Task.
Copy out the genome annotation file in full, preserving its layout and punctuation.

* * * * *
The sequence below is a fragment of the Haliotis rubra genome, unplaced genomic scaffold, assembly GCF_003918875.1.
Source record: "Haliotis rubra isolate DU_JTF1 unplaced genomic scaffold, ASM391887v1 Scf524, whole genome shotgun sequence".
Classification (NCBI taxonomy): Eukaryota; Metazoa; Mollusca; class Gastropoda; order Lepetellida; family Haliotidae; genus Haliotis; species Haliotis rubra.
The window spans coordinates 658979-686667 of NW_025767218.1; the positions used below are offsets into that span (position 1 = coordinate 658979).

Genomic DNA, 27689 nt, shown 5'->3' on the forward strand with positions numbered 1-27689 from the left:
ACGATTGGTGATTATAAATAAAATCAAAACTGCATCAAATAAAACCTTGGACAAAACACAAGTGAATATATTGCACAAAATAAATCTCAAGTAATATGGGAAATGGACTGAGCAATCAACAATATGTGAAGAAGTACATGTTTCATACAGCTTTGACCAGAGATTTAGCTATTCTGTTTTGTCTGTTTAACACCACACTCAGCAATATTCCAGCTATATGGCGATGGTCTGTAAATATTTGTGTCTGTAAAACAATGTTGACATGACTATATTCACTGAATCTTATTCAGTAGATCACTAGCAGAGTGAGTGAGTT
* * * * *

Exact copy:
The sequence below is a fragment of the Haliotis rubra genome, unplaced genomic scaffold, assembly GCF_003918875.1.
Source record: "Haliotis rubra isolate DU_JTF1 unplaced genomic scaffold, ASM391887v1 Scf524, whole genome shotgun sequence".
Classification (NCBI taxonomy): Eukaryota; Metazoa; Mollusca; class Gastropoda; order Lepetellida; family Haliotidae; genus Haliotis; species Haliotis rubra.
The window spans coordinates 658979-686667 of NW_025767218.1; the positions used below are offsets into that span (position 1 = coordinate 658979).

Genomic DNA, 27689 nt, shown 5'->3' on the forward strand with positions numbered 1-27689 from the left:
ACGATTGGTGATTATAAATAAAATCAAAACTGCATCAAATAAAACCTTGGACAAAACACAAGTGAATATATTGCACAAAATAAATCTCAAGTAATATGGGAAATGGACTGAGCAATCAACAATATGTGAAGAAGTACATGTTTCATACAGCTTTGACCAGAGATTTAGCTATTCTGTTTTGTCTGTTTAACACCACACTCAGCAATATTCCAGCTATATGGCGATGGTCTGTAAATATTTGTGTCTGTAAAACAATGTTGACATGACTATATTCACTGAATCTTATTCAGTAGATCACTAGCAGAGTGAGTGAGTT